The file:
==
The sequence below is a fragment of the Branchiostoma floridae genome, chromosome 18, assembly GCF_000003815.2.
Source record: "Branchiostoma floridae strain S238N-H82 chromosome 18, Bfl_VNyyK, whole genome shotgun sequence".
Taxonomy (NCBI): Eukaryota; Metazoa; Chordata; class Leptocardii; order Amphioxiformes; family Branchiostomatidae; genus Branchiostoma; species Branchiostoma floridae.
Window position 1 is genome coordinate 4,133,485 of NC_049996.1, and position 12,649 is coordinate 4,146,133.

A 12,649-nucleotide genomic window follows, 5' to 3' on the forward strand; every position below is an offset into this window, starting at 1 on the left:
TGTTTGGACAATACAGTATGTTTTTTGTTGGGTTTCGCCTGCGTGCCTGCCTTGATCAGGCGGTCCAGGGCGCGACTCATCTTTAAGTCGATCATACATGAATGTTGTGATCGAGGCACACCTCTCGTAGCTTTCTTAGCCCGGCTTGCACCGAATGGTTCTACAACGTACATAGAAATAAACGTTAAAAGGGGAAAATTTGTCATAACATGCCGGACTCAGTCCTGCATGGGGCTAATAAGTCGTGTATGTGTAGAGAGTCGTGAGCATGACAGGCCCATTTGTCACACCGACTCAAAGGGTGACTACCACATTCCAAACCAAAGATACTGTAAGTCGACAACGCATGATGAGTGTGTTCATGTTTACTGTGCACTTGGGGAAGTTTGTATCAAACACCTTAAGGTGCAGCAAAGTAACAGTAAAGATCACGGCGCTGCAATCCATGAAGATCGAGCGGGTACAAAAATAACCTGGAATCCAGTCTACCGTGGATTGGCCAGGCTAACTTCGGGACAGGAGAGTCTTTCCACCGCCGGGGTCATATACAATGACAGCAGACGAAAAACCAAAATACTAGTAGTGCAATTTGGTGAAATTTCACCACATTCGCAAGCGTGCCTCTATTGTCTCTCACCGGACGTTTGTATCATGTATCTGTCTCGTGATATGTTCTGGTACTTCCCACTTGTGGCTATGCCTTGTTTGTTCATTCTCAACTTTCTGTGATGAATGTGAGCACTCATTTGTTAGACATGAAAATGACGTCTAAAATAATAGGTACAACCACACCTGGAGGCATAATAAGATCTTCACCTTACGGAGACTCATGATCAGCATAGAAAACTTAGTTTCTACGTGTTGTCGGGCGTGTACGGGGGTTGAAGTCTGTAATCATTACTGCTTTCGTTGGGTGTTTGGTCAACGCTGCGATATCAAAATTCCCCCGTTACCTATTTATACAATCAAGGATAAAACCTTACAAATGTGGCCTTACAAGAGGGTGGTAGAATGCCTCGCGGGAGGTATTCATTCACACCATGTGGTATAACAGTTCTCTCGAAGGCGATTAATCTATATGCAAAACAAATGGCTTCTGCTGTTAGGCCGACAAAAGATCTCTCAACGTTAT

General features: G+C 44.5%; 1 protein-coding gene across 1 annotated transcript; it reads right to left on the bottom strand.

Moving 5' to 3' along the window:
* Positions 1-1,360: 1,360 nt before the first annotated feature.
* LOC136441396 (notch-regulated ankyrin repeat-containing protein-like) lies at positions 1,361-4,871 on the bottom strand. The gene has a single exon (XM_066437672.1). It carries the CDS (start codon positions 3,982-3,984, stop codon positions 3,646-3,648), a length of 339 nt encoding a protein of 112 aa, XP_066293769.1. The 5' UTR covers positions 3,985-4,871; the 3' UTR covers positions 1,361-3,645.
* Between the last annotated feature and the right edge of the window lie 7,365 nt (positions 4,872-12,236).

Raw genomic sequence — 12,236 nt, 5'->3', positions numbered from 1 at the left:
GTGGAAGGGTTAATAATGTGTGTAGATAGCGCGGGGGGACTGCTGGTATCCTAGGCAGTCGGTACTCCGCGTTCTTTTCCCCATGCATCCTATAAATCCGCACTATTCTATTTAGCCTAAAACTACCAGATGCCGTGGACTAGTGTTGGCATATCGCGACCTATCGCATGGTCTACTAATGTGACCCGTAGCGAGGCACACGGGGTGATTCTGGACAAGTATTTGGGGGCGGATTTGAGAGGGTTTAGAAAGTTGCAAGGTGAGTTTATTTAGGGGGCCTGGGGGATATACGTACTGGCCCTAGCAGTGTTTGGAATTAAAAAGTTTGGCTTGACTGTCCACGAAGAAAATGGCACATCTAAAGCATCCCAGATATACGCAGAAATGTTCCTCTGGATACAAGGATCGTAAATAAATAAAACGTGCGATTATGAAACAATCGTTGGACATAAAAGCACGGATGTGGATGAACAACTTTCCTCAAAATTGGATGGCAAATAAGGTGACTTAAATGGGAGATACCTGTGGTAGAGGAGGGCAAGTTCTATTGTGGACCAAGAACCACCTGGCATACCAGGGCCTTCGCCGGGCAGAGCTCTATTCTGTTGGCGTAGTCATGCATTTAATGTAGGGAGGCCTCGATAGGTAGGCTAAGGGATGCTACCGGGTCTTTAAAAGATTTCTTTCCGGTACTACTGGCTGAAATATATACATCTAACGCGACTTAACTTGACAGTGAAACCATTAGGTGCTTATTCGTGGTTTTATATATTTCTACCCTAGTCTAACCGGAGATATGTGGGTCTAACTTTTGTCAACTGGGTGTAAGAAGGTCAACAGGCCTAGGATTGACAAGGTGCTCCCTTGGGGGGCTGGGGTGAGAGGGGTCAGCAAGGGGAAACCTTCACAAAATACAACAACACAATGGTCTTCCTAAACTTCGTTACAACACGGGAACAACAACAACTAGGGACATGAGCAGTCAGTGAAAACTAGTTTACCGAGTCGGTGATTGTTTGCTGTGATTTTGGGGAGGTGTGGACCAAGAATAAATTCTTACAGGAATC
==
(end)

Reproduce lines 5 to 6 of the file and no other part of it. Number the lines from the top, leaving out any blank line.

A 12,649-nucleotide genomic window follows, 5' to 3' on the forward strand; every position below is an offset into this window, starting at 1 on the left:
TGTTTGGACAATACAGTATGTTTTTTGTTGGGTTTCGCCTGCGTGCCTGCCTTGATCAGGCGGTCCAGGGCGCGACTCATCTTTAAGTCGATCATACATGAATGTTGTGATCGAGGCACACCTCTCGTAGCTTTCTTAGCCCGGCTTGCACCGAATGGTTCTACAACGTACATAGAAATAAACGTTAAAAGGGGAAAATTTGTCATAACATGCCGGACTCAGTCCTGCATGGGGCTAATAAGTCGTGTATGTGTAGAGAGTCGTGAGCATGACAGGCCCATTTGTCACACCGACTCAAAGGGTGACTACCACATTCCAAACCAAAGATACTGTAAGTCGACAACGCATGATGAGTGTGTTCATGTTTACTGTGCACTTGGGGAAGTTTGTATCAAACACCTTAAGGTGCAGCAAAGTAACAGTAAAGATCACGGCGCTGCAATCCATGAAGATCGAGCGGGTACAAAAATAACCTGGAATCCAGTCTACCGTGGATTGGCCAGGCTAACTTCGGGACAGGAGAGTCTTTCCACCGCCGGGGTCATATACAATGACAGCAGACGAAAAACCAAAATACTAGTAGTGCAATTTGGTGAAATTTCACCACATTCGCAAGCGTGCCTCTATTGTCTCTCACCGGACGTTTGTATCATGTATCTGTCTCGTGATATGTTCTGGTACTTCCCACTTGTGGCTATGCCTTGTTTGTTCATTCTCAACTTTCTGTGATGAATGTGAGCACTCATTTGTTAGACATGAAAATGACGTCTAAAATAATAGGTACAACCACACCTGGAGGCATAATAAGATCTTCACCTTACGGAGACTCATGATCAGCATAGAAAACTTAGTTTCTACGTGTTGTCGGGCGTGTACGGGGGTTGAAGTCTGTAATCATTACTGCTTTCGTTGGGTGTTTGGTCAACGCTGCGATATCAAAATTCCCCCGTTACCTATTTATACAATCAAGGATAAAACCTTACAAATGTGGCCTTACAAGAGGGTGGTAGAATGCCTCGCGGGAGGTATTCATTCACACCATGTGGTATAACAGTTCTCTCGAAGGCGATTAATCTATATGCAAAACAAATGGCTTCTGCTGTTAGGCCGACAAAAGATCTCTCAACGTTAT